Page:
James Madison Papers

To James Madison from Robert R. Livingston, 20 May 1803

From Robert R. Livingston

No 77

Paris 20th. May 1803

Dear Sir

The Subject of this letter is too important to admit of delay in case the Treaties Should have been any time in your hands, but as it has not yet been fully considered by Mr Monroe he thinks he cannot make it that of a joint letter till we have more fully discussed it which we propose to do to morrow or the next day. But as that will be too late for this conveyance I throw out these hasty thoughts for your consideration in the mean time you will consider this rather as a private than as a public letter Since it may or may not be made use of to promote Such measures as upon mature deliberation the President Shall think proper to adopt. I do not however doubt that Mr Monroe will concur with me in opinion after we have discussed the Subject and that we Shall by the next opportunity write to you officially there on. I informed you long Since that on inquiring whether the Floridas were within the cession of Spain I was told by Mr Marbois that he was Sure that Mobile was but could not answer further. I believed his information incorrect because I understood that Louisiana as it then was made the object of the cession and that Since the possession of the Floridas by Britain they had changed their name but the moment I Saw the words of the Treaty of Madrid I had no doubt but it included all the country that France possessed by the name of Louisiana previous to their cession to Spain, except what had been conveyed by Subsequent treaties. I accordingly insisted with Mr Marbois at the time we negotiated that this would be considered as within our purchase—he neither assented or denied but Said that all they received from Spain was intended to be conveyed to us—that my construction was right is fairly to be inferred from the words of the treaties and from a comment upon them contained in the Spanish Minister’s letter to Mr Pinkney1 in which he expressly Says that France had recovered Louisiana as it formerly belonged to them Saving the rights of other powers. This leaves no doubt upon the Subject of the intention of the contracting parties. Now it is well known that Louisiana as possessed by France was bounded by the River Perdigo and that Mobile was the Metropolis for the facts relative to this I refer you to Raynal & to his maps.2 I have also Seen the maps here that puts this matter out of dispute. I called this morning upon Mr Marbois for a further explanation on this Subject & to remind him of his having told me that Mobile made a part of the cession. He told me that he had no precise Idea on the Subject but that he knew it to be an historical fact & that on that only he had formed his opinion. I asked him what orders had been given to the Prefet that was to take possession or what orders had been given by Spain as to the boundary in ceding it? He assured me that he did not know but that he would make the inquiry & let me know. At four o’clock I called for Mr Monroe to take him to the Minister for foreign affairs but he was prevented from accompanying me. I asked the Minister what were the East bounds of the Territory ceded to us—he said we3 did not know we must take it as they had received it. I asked him how Spain meant to give them possession? He Said: According to the Words of the Treaty. But what did you mean to take I do not know? Then you mean that we Shall construe it our own way? I can give you no direction you have made a noble bargain for yourselves & I suppose you will make the most of it.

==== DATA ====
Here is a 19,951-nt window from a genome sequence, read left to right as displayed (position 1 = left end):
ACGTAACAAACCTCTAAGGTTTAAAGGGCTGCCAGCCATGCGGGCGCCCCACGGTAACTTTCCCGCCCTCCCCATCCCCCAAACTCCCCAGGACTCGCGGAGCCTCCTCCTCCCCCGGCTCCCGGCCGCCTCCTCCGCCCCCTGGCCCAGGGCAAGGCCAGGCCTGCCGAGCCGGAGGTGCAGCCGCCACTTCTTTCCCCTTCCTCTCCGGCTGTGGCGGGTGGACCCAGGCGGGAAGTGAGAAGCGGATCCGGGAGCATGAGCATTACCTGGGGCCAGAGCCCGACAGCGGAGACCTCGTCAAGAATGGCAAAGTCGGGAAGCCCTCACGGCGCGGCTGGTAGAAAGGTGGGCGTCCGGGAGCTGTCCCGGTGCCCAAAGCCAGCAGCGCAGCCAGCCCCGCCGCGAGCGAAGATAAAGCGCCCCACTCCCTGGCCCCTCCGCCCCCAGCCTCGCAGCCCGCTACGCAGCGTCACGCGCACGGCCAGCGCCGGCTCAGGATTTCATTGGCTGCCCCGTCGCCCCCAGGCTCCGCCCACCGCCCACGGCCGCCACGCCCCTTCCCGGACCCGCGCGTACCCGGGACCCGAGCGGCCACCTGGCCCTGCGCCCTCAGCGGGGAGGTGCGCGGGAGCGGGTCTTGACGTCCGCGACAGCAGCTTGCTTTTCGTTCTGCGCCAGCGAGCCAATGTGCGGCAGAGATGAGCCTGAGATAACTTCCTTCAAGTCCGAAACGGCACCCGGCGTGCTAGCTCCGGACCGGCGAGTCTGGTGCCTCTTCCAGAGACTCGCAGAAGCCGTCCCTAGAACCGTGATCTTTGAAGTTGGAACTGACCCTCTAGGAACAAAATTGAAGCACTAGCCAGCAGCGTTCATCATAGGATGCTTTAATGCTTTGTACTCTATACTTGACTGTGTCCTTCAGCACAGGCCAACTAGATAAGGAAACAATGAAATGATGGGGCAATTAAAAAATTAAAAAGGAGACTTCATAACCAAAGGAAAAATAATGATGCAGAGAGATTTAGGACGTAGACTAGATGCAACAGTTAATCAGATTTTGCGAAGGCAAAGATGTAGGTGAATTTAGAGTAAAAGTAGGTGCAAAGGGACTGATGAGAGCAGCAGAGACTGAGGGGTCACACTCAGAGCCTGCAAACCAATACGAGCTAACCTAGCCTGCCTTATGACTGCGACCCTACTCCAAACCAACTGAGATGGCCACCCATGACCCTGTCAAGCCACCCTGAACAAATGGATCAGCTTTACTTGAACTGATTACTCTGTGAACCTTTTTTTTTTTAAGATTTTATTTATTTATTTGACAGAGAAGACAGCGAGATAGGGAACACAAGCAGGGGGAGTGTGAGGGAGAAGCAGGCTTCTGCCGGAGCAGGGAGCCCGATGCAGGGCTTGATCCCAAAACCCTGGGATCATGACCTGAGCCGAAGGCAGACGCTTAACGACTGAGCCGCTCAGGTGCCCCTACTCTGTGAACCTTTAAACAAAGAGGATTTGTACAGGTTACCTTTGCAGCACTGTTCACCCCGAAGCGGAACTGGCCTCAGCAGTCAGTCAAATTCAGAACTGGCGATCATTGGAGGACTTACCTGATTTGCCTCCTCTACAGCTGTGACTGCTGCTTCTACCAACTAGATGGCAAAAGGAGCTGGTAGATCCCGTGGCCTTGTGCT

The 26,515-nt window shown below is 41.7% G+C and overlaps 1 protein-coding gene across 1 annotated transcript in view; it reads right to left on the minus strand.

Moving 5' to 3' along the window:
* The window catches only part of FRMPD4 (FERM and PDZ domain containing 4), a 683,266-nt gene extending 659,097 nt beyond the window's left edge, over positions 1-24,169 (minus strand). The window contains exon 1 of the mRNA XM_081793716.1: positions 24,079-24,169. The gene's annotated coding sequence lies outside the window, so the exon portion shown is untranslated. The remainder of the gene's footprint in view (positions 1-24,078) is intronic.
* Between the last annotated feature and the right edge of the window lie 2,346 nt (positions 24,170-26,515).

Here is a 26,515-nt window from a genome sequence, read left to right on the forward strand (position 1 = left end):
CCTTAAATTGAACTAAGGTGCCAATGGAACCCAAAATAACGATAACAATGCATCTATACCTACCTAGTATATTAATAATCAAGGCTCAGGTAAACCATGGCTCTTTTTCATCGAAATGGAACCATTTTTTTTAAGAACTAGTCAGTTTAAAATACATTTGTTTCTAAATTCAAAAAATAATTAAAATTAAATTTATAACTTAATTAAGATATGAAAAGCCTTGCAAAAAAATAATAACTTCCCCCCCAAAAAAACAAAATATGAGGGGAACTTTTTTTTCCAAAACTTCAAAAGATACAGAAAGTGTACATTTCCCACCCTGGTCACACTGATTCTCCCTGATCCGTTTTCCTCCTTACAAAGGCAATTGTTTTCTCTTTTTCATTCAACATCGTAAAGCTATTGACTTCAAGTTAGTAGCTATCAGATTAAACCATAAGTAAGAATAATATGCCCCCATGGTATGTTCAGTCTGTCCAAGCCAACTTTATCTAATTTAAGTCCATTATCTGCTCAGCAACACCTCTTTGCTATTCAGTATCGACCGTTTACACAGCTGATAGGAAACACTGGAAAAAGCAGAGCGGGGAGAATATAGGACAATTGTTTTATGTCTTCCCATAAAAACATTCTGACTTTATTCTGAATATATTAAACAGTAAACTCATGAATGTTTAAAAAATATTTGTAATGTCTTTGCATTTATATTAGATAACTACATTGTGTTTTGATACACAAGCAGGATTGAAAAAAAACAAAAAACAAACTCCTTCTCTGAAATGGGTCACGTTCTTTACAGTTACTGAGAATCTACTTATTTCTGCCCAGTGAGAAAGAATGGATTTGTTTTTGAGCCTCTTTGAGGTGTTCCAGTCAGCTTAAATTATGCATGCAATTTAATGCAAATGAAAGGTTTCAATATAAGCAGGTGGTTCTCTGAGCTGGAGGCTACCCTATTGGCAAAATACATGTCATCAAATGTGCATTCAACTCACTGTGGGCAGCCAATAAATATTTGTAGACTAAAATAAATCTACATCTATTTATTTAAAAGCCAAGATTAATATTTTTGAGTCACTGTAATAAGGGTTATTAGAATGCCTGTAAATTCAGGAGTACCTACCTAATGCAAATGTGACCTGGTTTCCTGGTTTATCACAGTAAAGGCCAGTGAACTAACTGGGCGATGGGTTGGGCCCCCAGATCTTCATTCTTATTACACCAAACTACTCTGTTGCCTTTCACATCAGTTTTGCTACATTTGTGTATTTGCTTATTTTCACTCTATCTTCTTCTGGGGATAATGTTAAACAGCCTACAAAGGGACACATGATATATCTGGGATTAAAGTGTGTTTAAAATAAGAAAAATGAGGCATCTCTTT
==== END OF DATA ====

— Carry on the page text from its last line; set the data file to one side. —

Now Sir, the Sum of this business is to recommend to you in the Strongest terms after having obtained the possession that the french Commissary will give you to insist upon this as a part of your right and to take possession at all events to the River Perdigo. I pledge myself that your right is good and after the explications that have been given here you need apprehend nothing from the decisive measure your Minister here and at Madrid can Support your claim & the time is peculiarly favourable to enable you to do it without the Smallest risk at home. It may also be important to anticipate any designs that Britain may have upon that country, Should She possess herself of it & the war terminate favorably for her She will not readily relinquish it. With this in your hand, East florida will be of little moment & may be yours whenever you please. At all events, proclaim your right and take possession.4 Great pains are taken here to throw the blame of the war upon Britain & indeed She is generally charged with it by all Europe. Nothing Short of her awkward manner of going into it could have united this nation in it they wish for peace, but their pride is wounded & they will go into the war with ardour Britain risks every thing, & can I think only Set down even if fortunate where She left of [f] at the peace of Amiens. I am dear Sir with the highest esteem & respect your most Obt hum: Servt

Robt R Livingston

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